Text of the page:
Last year, I spent the time immediately after the season examining each player that had made an appearance in St. Louis during the season. This series was well received and so I’m bringing this idea back for the 2013 offseason. More summaries than anything, I imagine the player coming into Mike Matheny‘s office and having a short conference before heading home for the winter. Stats are just the ones accumulated for the Cardinals during the regular season.
This year’s Exit Interview series is brought to you by Bonfyre. A large number of the United Cardinal Bloggers used Bonfyre all season long and found it a great way to interact and discuss things in a limited audience. No need to worry about some pseudo-fan crashing your Facebook conversation or trying to explain fine points in 140 characters on Twitter. Invite who you want to the group and get to talking. Share pictures as well–Bonfyre is a great way to document parties or other events, especially for folks that can’t be there. Sign up today and give it a try.
Name: Lance Lynn
Season stats: 15-10, 3.97 ERA, 33 games, 201.2 IP, 189 H, 76 BB, 198 K, 1.31 WHIP
Hero/Goat: Hero 8, Goat 10
Overall grade: B
Positives: With a significant weight loss and a strong start to the season, it looked like Lynn had put his problems at the end of 2012 behind him. Through his first 12 starts, not only was he 8-1, he’d put up a 2.76 ERA and opponents had an OPS of .607 against him. He also responded well to almost losing his slot in the rotation, going 2-0 with a 1.09 ERA in his last four starts. His best game may have come in August, when he threw eight innings and struck out 11 Reds, though twice during the season he struck out 10 in just six frames.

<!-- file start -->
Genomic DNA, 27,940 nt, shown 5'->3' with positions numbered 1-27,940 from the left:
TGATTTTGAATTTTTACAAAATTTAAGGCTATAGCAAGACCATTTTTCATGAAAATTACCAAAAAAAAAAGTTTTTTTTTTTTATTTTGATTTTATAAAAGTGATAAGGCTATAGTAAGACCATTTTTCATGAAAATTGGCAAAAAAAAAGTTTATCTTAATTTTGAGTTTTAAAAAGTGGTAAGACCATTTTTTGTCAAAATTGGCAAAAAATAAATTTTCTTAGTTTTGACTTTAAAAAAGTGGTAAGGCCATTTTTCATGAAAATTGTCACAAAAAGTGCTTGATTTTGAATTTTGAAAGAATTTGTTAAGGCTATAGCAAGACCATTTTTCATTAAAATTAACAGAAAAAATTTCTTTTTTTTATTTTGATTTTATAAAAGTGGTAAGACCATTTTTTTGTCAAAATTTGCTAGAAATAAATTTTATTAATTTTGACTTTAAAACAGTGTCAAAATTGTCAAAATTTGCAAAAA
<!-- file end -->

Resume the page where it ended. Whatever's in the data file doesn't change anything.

Negatives: Unfortunately, the specter of 2012 couldn’t be shaken quite that easily. Between June 15, when he gave up seven earned runs against a weaker Miami team, and September 5, when he lasted just five innings (allowing four runs) against the Reds in the middle of a pennant race, Lynn went 5-9 with a 5.53 ERA. Even his September goodness was discounted by the fact that he faced four substandard teams and October wasn’t much better, kicked off by giving up five to Pittsburgh in the divisional series (though one of those was an inherited runner allowed by Seth Maness).
Outlook: Lynn gets a lot of grief for bad body language and the apparent tendency to let things snowball on him. There’s no doubt that there is plenty of talent in his frame and if he could ever harness it on a consistent basis, he could be a fearsome starter in this league. However, given two straight years of tailing performance in the middle of the year, you’d expect John Mozeliak will at least listen if other teams think they can straighten him out.